Variety: What did you learn from the first season?
Biderman: How to manage the budget. How to prioritize. How to know what to fight for. That you have to pick your battles. Do I need to spend $30,000 for this song? Will it absolutely change this episode? To run the room better.
Ashford: I would say the same thing. Because you’re always trying to put 10 pounds of whatever into a 5-pound bag, the idea is to get better at that sleight of hand. It’s always about trying to do all those things in a better way. It doesn’t always work out.
Biderman: And to know when to delegate and when not to. That’s a big one. It’s such a paradox. The best shows are really about a singular vision, but at the same time, it’s a true and deep collaboration with your writers, with the production designers, directors, the actors. So it’s really figuring out at what moments to let it go and let other people do it.
Ashford: Yes, you can fall into that terrible trap because cable television has become this auteur venue that you think, I must do everything and if I haven’t done everything, I haven’t shepherded this properly. But it’s impossible to do everything.

Variety: What challenges did you face as a female showrunner?
Ashford: This is my favorite question. Because I find that I’ve not from the beginning ever felt any kind of bone to pick in terms of being a woman. There is unquestionably discrimination against women in our business. Yet it’s funny because where we are in this business, it is all about, can you deliver the material? If you can deliver the material, they would hire a monkey. They would hire Jack the Ripper. It doesn’t matter. That’s the truth.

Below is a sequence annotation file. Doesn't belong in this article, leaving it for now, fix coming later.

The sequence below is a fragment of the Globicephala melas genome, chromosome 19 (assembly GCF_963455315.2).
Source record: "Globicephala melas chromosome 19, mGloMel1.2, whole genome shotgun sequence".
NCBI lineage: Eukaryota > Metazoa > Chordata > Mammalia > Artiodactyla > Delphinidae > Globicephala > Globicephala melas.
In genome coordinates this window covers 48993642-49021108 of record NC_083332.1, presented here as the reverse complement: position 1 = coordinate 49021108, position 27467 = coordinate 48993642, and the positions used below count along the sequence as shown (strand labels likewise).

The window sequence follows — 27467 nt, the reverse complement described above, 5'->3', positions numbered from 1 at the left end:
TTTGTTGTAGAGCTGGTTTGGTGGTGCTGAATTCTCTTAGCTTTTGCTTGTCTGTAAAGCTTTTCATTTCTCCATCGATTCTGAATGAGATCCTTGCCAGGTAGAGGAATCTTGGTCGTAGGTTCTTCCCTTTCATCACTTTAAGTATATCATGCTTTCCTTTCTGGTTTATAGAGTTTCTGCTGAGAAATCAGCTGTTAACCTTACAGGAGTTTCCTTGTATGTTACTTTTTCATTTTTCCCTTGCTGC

Biderman: And yet the politics are real. You recognize that.
Ashford: It’s true. If you’re dealing with big corporations, sometimes there are very entrenched systems that are more comfortable dealing with men than women, and yet the truth of the matter is, if you’re the person that’s putting out this material regularly, they have no choice but to say, you’re doing the job.
Biderman: They just let you do it.
Ashford: So it’s really curious when you talk about that subject because we both want to say there’s not enough women directors. You want to champion that.
Biderman: Yes, and be a good feminist. At the same time, I haven’t felt any kind of discrimination.

Variety: What about in the past, when you were coming up the ranks?
Ashford: Not discrimination, but when I started, I would be the only woman on a staff. And I would get nicknamed. And it would be, let’s say, Booty. Now you would be dragged into court. Yet at the time, it didn’t hamper any of my development as a writer. But even then, I was not held back because I was a woman. They wanted my pages. They didn’t care. That’s what they needed.
Biderman: I remember when I was quite young and I had gotten a job on a film, I was fired because the producer said I was distracting the men on the set and it broke my heart. That threw me. But I just forged ahead. I ignored it. This is what I was meant to be doing, so I was going to do it. If you’re any good at it, you find your way.

Variety: Did the casting process play out the way you wanted?